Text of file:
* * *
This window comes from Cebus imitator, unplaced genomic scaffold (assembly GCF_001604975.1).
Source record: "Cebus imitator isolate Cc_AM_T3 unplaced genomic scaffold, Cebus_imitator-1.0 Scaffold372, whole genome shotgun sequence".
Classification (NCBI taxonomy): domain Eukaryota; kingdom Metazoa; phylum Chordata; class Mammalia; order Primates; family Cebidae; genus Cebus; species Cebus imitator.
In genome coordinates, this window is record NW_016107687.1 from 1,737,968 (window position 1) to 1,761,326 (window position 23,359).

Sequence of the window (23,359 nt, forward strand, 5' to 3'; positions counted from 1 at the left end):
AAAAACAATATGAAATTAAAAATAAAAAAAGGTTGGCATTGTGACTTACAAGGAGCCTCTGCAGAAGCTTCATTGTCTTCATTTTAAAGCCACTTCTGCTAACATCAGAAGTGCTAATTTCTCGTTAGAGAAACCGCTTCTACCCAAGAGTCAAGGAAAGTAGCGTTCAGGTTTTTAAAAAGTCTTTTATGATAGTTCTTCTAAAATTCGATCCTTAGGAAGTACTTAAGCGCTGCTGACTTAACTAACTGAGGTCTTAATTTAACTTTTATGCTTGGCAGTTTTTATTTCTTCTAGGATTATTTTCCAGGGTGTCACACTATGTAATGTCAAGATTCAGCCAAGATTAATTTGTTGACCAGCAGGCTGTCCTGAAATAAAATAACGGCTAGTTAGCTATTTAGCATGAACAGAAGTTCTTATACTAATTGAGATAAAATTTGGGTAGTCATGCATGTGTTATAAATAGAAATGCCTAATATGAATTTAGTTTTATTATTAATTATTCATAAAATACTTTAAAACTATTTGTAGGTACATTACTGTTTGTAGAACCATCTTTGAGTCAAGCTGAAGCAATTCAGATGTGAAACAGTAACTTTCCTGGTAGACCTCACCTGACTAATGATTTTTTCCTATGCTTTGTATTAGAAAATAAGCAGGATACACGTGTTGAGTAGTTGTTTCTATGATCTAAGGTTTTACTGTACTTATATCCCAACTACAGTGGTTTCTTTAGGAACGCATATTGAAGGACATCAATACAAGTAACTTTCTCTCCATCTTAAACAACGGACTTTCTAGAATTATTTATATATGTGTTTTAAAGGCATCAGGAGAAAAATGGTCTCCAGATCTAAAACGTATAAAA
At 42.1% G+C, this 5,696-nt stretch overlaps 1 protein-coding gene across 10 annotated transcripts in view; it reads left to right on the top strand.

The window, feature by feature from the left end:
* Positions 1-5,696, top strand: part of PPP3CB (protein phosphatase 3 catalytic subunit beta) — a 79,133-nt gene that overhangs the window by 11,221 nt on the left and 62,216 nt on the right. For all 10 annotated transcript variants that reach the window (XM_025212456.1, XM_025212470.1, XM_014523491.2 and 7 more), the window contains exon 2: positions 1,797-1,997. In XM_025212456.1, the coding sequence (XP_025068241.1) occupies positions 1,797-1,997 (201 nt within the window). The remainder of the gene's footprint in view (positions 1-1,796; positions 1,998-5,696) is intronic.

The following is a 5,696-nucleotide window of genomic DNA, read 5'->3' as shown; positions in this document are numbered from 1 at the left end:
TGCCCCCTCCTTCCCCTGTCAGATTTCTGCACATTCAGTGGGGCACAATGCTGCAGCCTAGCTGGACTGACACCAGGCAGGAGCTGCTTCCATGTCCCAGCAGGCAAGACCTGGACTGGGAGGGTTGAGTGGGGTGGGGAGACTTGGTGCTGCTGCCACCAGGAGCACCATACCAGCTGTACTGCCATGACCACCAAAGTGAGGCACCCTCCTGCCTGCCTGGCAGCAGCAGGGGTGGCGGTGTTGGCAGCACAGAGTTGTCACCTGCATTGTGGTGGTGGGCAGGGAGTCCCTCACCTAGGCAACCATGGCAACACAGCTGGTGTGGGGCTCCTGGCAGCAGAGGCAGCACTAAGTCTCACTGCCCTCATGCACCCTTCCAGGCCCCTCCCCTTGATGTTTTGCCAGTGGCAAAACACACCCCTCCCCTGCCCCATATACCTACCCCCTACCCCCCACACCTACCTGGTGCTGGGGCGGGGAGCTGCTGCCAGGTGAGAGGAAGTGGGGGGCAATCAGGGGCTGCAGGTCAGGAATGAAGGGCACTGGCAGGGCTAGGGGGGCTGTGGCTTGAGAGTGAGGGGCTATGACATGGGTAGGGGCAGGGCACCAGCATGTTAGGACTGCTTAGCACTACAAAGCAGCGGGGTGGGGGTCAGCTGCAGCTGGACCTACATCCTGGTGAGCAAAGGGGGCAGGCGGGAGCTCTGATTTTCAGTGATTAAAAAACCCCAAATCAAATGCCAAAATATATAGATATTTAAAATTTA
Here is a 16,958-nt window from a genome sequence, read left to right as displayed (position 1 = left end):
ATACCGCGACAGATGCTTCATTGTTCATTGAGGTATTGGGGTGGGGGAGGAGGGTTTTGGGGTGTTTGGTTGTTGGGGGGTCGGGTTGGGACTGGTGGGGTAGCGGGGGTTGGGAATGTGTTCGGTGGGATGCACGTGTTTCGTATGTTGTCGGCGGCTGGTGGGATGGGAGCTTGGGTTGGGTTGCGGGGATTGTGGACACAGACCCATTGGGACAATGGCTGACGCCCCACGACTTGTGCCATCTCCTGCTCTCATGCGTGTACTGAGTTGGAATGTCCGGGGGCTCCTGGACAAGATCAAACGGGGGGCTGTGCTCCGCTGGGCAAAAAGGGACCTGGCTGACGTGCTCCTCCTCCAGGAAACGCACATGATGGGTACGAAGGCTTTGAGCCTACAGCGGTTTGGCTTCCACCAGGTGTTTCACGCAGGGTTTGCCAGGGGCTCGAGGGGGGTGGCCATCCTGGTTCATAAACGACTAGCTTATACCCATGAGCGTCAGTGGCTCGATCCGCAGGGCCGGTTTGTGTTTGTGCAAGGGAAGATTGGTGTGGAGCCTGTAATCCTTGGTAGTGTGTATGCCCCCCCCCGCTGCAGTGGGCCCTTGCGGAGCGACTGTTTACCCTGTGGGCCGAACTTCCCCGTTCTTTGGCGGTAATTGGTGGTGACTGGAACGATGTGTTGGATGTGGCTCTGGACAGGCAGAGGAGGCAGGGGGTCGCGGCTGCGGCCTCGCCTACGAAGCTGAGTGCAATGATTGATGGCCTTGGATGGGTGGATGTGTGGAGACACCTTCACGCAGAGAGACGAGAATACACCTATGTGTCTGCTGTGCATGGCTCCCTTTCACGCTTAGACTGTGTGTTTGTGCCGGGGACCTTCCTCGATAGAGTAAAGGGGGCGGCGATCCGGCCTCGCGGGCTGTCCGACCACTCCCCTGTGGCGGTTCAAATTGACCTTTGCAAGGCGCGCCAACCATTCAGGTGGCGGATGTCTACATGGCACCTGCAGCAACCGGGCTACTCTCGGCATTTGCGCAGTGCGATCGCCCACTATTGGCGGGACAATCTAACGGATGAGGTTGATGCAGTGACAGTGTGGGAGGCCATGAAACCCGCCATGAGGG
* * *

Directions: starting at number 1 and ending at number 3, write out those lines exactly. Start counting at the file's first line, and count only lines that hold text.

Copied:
This window comes from Cebus imitator, unplaced genomic scaffold (assembly GCF_001604975.1).
Source record: "Cebus imitator isolate Cc_AM_T3 unplaced genomic scaffold, Cebus_imitator-1.0 Scaffold372, whole genome shotgun sequence".
Classification (NCBI taxonomy): domain Eukaryota; kingdom Metazoa; phylum Chordata; class Mammalia; order Primates; family Cebidae; genus Cebus; species Cebus imitator.